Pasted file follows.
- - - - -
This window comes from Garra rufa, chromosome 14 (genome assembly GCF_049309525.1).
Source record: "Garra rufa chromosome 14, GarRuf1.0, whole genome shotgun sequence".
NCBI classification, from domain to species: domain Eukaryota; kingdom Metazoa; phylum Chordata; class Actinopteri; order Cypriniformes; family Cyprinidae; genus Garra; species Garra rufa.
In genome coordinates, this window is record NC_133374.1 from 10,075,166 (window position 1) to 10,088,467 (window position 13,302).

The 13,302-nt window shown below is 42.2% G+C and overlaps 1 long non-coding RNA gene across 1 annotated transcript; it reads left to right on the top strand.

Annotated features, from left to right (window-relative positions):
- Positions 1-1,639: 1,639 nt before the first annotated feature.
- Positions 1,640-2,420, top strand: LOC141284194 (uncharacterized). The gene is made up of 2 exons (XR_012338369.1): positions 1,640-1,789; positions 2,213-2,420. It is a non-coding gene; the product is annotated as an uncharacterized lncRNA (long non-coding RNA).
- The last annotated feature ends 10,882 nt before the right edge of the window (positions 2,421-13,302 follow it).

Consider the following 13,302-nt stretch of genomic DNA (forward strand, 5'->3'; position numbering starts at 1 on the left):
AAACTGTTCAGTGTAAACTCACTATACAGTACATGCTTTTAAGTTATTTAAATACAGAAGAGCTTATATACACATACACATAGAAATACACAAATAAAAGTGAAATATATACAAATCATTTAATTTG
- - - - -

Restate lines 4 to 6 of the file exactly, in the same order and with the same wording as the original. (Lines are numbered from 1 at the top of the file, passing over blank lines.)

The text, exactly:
In genome coordinates, this window is record NC_133374.1 from 10,075,166 (window position 1) to 10,088,467 (window position 13,302).

The 13,302-nt window shown below is 42.2% G+C and overlaps 1 long non-coding RNA gene across 1 annotated transcript; it reads left to right on the top strand.

Annotated features, from left to right (window-relative positions):